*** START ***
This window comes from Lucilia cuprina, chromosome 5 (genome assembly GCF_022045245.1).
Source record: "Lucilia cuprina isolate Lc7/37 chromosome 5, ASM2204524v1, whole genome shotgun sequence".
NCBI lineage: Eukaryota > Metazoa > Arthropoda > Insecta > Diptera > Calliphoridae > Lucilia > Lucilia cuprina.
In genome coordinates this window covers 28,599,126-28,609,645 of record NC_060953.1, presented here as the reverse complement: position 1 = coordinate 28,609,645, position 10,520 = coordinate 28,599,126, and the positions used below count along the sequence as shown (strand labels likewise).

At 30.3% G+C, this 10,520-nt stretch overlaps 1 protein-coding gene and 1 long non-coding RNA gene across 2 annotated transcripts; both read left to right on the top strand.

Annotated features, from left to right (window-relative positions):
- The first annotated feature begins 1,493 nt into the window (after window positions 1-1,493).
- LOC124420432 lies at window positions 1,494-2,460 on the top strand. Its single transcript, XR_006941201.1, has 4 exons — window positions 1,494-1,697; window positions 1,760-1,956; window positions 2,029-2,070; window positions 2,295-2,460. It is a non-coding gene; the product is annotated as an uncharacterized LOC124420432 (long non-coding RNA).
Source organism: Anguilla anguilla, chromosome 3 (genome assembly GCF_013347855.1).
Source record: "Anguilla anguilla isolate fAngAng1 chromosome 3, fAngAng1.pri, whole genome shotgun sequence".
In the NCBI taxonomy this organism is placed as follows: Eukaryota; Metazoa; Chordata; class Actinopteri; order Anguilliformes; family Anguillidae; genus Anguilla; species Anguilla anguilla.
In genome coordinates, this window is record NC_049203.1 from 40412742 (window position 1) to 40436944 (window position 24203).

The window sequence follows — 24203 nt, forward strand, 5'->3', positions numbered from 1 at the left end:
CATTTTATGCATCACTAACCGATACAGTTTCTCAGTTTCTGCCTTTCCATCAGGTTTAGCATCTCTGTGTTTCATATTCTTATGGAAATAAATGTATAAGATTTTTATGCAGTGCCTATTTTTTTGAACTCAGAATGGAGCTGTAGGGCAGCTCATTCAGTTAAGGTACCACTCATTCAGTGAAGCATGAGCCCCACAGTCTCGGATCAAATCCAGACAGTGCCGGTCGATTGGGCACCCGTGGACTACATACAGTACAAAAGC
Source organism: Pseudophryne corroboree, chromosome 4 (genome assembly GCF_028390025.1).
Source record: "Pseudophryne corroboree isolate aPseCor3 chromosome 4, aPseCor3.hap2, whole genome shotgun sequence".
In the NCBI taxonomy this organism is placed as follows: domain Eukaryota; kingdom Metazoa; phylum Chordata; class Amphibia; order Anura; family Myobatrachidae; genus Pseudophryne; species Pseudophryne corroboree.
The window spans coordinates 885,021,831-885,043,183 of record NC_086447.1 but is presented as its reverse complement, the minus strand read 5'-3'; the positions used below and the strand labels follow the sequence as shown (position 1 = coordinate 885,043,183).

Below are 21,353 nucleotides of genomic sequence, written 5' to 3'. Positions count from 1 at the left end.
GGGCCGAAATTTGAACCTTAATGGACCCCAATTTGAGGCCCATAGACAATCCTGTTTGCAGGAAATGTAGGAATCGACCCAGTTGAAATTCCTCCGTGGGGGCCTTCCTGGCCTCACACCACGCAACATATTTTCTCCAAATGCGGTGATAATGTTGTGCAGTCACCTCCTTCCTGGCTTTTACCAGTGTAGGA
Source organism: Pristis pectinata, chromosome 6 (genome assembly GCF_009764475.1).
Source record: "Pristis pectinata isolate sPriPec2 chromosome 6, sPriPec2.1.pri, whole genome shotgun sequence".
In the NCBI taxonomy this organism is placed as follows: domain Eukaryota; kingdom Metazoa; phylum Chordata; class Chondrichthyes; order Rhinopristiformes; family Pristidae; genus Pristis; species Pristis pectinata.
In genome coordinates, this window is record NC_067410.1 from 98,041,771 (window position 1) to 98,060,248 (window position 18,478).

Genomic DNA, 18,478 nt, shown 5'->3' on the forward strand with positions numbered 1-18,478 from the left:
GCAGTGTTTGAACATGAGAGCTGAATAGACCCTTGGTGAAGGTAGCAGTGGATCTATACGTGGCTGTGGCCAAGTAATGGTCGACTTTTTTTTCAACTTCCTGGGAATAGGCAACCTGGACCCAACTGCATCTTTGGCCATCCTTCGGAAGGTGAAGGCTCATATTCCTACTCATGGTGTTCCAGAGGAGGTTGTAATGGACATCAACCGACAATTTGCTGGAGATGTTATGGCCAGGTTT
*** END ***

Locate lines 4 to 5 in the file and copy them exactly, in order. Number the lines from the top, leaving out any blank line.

In genome coordinates this window covers 28,599,126-28,609,645 of record NC_060953.1, presented here as the reverse complement: position 1 = coordinate 28,609,645, position 10,520 = coordinate 28,599,126, and the positions used below count along the sequence as shown (strand labels likewise).

At 30.3% G+C, this 10,520-nt stretch overlaps 1 protein-coding gene and 1 long non-coding RNA gene across 2 annotated transcripts; both read left to right on the top strand.